Sejdić and Finci v. Bosnia and Herzegovina

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Sejdić and Finci v. Bosnia and Herzegovina
European stars.svg
Decided 22 December 2009
Full case name Sejdić and Finci v. Bosnia and Herzegovina
Case number 27996/06 and 34836/06
Nationality of parties Bosnia and Herzegovina
Court composition

Sejdić and Finci v. Bosnia and Herzegovina (27996/06 and 34836/06) was a case (merged from two) decided by the Grand Chamber of the European Court of Human Rights in December 2009, in the first judgment finding a violation of Article 14 of the European Convention on Human Rights taken in conjunction with Article 3 of Protocol No. 1 thereof, with regard to the arrangements of the Constitution of Bosnia and Herzegovina in respect of the House of Peoples of Bosnia and Herzegovina, and a violation of Article 1 of Protocol No. 12 with regard to the constitutional arrangements on the Presidency of Bosnia and Herzegovina. The plaintiffs were two citizens of Bosnia and Herzegovina, Dervo Sejdić and Jakob Finci, who are of Bosnian Roma and Bosnian Jewish ethnicity, respectively.

Facts[edit]

The 1995 Constitution of Bosnia and Herzegovina, created as part of the Dayton Agreement which ended the 1992–95 Bosnian War, included power-sharing provisions which provided that posts in the tripartite Presidency of Bosnia and Herzegovina and the House of Peoples (upper house of the national parliament) were reserved for ethnic Bosniaks, Bosnian Serbs and Bosnian Croats only.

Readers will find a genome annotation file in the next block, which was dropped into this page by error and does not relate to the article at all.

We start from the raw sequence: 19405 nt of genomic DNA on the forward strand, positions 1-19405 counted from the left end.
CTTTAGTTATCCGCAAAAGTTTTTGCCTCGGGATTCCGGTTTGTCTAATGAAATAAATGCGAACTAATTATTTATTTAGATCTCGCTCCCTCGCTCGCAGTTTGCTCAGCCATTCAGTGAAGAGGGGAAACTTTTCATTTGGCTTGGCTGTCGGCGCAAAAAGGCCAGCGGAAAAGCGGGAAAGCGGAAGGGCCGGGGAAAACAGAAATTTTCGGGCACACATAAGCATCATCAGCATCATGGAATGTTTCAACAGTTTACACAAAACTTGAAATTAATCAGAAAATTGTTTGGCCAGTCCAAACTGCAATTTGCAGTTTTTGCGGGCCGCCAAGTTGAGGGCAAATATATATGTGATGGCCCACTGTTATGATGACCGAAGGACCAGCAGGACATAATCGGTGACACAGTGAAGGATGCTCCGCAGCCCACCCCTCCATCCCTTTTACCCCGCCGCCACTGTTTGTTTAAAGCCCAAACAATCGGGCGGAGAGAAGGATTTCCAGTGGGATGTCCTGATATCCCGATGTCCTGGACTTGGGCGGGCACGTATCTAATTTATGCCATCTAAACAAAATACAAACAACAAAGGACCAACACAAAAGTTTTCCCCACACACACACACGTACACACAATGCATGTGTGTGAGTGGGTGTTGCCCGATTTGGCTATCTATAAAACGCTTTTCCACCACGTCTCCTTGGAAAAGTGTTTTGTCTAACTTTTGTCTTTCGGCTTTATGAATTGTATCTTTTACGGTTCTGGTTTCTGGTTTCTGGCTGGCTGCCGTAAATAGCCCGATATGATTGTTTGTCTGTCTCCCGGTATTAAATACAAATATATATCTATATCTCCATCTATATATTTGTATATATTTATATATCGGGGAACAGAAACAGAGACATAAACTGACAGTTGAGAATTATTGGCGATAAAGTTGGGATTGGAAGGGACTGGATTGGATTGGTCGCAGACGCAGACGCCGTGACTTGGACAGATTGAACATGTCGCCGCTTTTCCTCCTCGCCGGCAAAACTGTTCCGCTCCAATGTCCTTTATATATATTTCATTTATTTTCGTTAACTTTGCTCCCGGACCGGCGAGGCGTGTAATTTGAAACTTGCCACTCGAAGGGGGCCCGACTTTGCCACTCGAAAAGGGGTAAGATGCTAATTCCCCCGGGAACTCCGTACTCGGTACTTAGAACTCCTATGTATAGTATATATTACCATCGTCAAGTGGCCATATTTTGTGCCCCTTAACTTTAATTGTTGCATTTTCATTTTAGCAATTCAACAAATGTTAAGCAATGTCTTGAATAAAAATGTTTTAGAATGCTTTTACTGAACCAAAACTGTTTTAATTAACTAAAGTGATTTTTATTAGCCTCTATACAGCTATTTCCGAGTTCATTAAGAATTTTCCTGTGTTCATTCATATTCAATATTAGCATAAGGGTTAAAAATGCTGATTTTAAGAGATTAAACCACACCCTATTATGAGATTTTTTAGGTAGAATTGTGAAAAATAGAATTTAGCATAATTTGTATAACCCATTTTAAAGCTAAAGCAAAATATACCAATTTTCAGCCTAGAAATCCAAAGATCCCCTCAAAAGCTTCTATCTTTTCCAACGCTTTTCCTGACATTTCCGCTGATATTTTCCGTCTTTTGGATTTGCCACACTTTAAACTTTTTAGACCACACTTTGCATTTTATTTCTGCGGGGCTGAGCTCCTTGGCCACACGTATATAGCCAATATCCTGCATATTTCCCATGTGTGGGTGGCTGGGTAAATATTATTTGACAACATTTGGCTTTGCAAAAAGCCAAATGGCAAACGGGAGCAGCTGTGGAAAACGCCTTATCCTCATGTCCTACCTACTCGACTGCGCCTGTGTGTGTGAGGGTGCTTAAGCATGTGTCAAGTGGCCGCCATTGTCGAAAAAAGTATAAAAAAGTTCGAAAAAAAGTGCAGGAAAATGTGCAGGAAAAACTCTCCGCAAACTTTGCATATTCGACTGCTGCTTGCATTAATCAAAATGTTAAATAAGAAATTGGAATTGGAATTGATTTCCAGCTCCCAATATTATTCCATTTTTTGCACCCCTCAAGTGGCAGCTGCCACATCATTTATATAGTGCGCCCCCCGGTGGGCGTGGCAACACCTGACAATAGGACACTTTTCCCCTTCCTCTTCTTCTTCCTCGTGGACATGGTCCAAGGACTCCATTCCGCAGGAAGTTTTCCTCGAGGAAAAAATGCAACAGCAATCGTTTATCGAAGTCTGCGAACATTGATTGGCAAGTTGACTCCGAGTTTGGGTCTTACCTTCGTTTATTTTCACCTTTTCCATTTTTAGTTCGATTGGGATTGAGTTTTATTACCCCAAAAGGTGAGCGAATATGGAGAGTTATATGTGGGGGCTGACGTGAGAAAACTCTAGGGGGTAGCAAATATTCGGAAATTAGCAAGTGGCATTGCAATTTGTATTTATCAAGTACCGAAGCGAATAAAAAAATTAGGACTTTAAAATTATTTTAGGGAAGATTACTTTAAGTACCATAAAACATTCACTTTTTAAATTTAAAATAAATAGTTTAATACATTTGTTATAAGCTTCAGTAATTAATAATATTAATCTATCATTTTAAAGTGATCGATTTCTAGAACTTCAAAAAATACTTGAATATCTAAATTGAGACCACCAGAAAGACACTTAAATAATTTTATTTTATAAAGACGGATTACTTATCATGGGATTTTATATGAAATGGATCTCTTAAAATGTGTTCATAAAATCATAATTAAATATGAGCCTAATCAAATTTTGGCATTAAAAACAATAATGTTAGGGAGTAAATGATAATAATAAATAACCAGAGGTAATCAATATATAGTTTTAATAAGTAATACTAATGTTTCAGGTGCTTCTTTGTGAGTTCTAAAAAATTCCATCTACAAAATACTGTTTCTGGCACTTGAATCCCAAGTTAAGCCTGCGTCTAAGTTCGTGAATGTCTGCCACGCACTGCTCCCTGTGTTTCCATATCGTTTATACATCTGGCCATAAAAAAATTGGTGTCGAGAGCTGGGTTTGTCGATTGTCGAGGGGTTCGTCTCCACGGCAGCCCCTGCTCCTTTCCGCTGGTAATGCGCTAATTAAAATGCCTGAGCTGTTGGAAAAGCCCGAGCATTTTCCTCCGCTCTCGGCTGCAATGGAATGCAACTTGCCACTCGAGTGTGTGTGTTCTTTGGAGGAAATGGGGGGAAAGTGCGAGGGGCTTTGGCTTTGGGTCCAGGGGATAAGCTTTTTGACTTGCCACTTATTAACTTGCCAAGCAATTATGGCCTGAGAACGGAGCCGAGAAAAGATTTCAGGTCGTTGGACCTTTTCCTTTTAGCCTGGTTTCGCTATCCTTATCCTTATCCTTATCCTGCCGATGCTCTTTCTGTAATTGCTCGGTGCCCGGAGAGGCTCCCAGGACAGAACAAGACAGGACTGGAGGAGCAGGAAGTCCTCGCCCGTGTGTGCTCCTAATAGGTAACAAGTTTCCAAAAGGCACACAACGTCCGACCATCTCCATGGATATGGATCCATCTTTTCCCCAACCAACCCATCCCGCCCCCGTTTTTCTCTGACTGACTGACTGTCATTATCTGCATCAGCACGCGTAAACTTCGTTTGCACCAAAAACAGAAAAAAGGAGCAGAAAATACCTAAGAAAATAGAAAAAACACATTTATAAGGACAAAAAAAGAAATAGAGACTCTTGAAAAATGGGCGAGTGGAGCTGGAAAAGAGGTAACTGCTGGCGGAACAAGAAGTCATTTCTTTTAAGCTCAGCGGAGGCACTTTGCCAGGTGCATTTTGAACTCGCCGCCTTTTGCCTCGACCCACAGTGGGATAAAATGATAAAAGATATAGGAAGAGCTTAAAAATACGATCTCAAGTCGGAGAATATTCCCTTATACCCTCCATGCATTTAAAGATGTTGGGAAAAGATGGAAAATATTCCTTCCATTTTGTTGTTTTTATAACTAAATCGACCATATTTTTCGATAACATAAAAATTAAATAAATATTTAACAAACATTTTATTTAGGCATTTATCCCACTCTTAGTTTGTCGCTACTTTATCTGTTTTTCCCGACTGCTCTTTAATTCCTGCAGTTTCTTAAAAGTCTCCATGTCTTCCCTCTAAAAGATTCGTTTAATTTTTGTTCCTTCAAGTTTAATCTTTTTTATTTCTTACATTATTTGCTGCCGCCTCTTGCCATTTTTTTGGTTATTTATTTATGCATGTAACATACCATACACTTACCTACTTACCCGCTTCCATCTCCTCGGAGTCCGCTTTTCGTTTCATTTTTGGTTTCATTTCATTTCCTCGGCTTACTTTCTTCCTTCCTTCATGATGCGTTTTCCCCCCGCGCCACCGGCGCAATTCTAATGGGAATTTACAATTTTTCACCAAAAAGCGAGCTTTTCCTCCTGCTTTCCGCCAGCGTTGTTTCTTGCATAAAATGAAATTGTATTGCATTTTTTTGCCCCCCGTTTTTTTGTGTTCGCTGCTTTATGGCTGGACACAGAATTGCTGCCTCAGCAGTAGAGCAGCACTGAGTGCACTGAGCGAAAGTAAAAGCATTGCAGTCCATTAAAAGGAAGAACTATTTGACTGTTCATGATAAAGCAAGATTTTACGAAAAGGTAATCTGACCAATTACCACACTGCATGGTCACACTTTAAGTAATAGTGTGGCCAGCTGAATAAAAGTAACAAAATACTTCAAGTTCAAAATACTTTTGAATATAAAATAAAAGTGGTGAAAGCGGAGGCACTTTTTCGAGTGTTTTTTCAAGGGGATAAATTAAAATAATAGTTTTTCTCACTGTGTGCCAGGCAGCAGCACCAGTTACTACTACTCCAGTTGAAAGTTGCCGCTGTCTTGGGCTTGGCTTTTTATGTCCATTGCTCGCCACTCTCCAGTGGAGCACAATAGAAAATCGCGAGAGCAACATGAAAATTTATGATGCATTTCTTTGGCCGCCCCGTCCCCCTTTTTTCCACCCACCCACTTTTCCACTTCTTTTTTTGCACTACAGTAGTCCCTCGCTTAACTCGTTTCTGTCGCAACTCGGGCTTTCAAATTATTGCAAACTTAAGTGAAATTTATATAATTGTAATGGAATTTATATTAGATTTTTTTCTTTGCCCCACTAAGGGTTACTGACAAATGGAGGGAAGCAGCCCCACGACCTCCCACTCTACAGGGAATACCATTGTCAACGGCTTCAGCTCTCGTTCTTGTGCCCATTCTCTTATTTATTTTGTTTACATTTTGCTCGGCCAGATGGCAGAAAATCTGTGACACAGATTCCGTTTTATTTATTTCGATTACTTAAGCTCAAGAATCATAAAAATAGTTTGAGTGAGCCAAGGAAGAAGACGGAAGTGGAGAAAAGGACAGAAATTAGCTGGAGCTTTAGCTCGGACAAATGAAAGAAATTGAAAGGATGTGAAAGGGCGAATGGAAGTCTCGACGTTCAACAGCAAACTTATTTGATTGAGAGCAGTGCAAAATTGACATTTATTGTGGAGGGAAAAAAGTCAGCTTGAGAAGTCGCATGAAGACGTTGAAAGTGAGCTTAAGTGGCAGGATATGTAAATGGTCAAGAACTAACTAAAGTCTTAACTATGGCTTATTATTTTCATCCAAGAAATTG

The applicants, being a Roma and a Jew, contested these provisions. Finci was represented by Clive Baldwin, formerly of Minority Rights Group International now with Human Rights Watch, and by Sheri Rosenberg of Cardozo Law School, with advice and assistance from Minority Rights Group International throughout. Dervo Sejdić was represented by F. Javier Leon Diaz, a Spanish human rights lawyer.

Proceedings[edit]

Applications were submitted in 2006 and communicated to the government in 2008. In 2009, the jurisdiction was relinquished to the Grand Chamber. In June 2009 a public hearing was held, and in December 2009 the judgment was published.

Judgment[edit]

The Court has found that applicants' ineligibility to stand for election to the House of Peoples violates Article 14 of ECHR (ban of discrimination in the field of Convention rights) taken in conjunction with Article 3 of Protocol No. 1 (free elections), by 14 votes to 3, and that their ineligibility to stand for election to the Presidency violates Article 1 of Protocol No. 12 (general ban of discrimination), by 16 votes to 1.

Judge Mijović (Bosnia and Herzegovina), joined by Judge Hajiyev (Azerbaijan), has expressed a partly concurring and partly dissenting opinion, finding no violation in applicants' ineligibility to the House of Peoples.

Judge Bonello (Malta) expressed a dissent concerning both access to presidency and to the House of Peoples.

Aftermath[edit]

In October 2011, the Parliamentary Assembly of Bosnia and Herzegovina set in motion a constitutional reform, including changing the election provisions.[1]

In November 2014, the UK and German foreign ministers, Philip Hammond and Frank-Walter Steinmeier, sent an "open letter" to the people of Bosnia and Herzegovina, which pledged substantive progress towards Bosnia's EU membership if Bosnia's politicians gave a written commitment to implement a package of reforms, including compliance with the Sejdic and Finci ruling of the European Court of Human Rights.[2]

References[edit]

External links[edit]